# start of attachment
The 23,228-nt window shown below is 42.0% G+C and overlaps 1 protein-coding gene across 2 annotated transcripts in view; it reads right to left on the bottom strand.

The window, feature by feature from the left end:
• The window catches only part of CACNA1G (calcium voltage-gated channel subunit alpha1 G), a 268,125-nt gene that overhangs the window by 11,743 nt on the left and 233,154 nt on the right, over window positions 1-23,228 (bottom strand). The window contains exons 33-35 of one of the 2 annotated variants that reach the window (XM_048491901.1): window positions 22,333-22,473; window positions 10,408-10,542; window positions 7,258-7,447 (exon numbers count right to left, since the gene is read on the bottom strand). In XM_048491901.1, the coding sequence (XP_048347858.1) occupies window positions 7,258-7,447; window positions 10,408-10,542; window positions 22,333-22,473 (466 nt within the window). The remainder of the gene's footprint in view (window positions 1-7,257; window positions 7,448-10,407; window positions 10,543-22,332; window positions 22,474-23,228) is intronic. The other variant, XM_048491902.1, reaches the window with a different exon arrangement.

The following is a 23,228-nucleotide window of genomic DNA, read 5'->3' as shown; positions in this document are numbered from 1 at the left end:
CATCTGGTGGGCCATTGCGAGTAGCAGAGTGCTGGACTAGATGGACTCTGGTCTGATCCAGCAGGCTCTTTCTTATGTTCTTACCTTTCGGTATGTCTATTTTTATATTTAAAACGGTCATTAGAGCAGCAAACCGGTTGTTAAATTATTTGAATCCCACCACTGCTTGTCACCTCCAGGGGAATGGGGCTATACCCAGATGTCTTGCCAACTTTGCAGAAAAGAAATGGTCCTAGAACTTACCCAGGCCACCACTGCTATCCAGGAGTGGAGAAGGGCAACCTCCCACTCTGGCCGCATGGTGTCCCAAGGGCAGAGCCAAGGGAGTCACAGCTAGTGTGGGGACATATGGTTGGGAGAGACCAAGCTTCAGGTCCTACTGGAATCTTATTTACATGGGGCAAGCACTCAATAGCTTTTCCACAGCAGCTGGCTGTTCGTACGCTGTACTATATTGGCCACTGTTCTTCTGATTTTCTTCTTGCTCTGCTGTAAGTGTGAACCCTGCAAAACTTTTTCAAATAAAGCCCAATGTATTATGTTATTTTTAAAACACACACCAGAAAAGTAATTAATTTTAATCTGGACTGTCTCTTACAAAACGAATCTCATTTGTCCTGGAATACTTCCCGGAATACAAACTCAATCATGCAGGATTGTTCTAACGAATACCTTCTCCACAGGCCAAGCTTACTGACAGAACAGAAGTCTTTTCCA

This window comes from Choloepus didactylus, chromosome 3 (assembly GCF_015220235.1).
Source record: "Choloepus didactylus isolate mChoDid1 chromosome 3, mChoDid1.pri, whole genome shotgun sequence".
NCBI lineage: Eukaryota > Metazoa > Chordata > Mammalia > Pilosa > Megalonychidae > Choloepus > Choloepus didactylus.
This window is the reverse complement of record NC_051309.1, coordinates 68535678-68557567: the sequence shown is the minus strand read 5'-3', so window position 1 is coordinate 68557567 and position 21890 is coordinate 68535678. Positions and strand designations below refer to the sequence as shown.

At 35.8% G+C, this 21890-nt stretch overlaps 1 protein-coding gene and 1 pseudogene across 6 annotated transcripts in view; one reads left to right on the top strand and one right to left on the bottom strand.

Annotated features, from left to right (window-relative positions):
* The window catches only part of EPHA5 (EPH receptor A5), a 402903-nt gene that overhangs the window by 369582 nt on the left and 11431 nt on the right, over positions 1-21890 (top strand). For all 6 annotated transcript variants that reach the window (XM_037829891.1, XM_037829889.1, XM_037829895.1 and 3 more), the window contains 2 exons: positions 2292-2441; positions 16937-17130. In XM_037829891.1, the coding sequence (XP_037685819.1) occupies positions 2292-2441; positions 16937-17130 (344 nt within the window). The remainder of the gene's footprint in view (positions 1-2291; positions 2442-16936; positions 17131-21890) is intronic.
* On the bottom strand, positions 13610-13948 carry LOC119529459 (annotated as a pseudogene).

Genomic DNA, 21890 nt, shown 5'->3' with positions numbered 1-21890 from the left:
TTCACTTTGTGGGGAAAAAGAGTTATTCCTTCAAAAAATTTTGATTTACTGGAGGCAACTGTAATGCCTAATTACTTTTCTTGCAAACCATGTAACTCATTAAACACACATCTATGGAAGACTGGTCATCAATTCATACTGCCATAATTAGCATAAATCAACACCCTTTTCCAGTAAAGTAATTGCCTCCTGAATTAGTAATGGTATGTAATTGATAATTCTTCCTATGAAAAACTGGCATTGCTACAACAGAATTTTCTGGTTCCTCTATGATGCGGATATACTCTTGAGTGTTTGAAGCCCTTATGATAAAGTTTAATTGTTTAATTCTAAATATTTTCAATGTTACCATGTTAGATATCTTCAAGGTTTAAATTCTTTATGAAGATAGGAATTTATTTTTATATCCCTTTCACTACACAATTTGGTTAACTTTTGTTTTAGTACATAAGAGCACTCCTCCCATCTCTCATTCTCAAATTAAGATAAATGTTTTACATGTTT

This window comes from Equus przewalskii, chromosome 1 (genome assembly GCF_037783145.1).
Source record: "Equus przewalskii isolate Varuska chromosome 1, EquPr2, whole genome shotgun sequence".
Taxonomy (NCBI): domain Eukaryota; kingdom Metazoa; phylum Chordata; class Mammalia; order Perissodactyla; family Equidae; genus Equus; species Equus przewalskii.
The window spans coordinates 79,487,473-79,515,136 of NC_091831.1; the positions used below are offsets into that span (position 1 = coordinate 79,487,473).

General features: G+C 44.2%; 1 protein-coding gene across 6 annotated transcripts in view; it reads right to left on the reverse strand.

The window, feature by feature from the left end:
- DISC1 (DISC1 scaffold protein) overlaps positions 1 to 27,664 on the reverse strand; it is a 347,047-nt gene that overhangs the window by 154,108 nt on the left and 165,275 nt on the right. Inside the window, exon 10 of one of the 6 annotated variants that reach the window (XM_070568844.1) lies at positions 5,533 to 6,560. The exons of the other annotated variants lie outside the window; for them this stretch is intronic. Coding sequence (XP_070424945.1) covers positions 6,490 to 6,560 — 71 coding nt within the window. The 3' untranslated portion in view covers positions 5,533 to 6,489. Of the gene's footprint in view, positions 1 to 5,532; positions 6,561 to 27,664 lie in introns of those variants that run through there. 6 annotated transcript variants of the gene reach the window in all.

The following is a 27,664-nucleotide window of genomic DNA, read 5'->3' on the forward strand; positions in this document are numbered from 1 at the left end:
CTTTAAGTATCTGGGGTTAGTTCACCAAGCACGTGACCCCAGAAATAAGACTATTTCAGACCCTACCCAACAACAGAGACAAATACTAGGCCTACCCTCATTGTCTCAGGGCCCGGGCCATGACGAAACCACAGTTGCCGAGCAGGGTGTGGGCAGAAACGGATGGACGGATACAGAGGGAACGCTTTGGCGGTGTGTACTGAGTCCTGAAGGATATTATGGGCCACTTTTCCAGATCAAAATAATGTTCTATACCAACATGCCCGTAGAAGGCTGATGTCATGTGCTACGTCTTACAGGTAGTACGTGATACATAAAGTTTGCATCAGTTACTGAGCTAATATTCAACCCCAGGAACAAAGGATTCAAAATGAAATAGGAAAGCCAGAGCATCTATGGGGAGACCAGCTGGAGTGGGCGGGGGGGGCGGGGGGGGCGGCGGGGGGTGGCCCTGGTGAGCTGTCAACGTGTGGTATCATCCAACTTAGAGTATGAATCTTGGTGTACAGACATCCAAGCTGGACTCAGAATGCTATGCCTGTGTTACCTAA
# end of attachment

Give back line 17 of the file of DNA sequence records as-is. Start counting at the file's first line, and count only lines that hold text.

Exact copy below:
Source record: "Equus przewalskii isolate Varuska chromosome 1, EquPr2, whole genome shotgun sequence".